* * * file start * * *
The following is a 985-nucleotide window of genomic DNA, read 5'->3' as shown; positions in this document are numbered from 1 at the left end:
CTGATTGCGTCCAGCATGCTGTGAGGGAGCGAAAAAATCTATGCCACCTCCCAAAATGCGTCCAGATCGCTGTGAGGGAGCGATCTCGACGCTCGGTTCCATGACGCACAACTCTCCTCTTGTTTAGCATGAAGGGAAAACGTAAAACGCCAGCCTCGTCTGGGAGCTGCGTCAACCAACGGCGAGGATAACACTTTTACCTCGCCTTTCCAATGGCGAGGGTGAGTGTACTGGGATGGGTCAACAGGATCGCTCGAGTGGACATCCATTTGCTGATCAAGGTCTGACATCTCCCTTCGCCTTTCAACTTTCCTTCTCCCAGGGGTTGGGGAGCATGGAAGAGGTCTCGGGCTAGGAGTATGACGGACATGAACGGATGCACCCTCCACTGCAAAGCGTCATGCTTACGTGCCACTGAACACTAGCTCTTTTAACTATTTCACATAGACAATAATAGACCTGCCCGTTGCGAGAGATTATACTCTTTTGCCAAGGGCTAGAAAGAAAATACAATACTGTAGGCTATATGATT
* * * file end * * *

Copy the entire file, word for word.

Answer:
The following is a 985-nucleotide window of genomic DNA, read 5'->3' as shown; positions in this document are numbered from 1 at the left end:
CTGATTGCGTCCAGCATGCTGTGAGGGAGCGAAAAAATCTATGCCACCTCCCAAAATGCGTCCAGATCGCTGTGAGGGAGCGATCTCGACGCTCGGTTCCATGACGCACAACTCTCCTCTTGTTTAGCATGAAGGGAAAACGTAAAACGCCAGCCTCGTCTGGGAGCTGCGTCAACCAACGGCGAGGATAACACTTTTACCTCGCCTTTCCAATGGCGAGGGTGAGTGTACTGGGATGGGTCAACAGGATCGCTCGAGTGGACATCCATTTGCTGATCAAGGTCTGACATCTCCCTTCGCCTTTCAACTTTCCTTCTCCCAGGGGTTGGGGAGCATGGAAGAGGTCTCGGGCTAGGAGTATGACGGACATGAACGGATGCACCCTCCACTGCAAAGCGTCATGCTTACGTGCCACTGAACACTAGCTCTTTTAACTATTTCACATAGACAATAATAGACCTGCCCGTTGCGAGAGATTATACTCTTTTGCCAAGGGCTAGAAAGAAAATACAATACTGTAGGCTATATGATT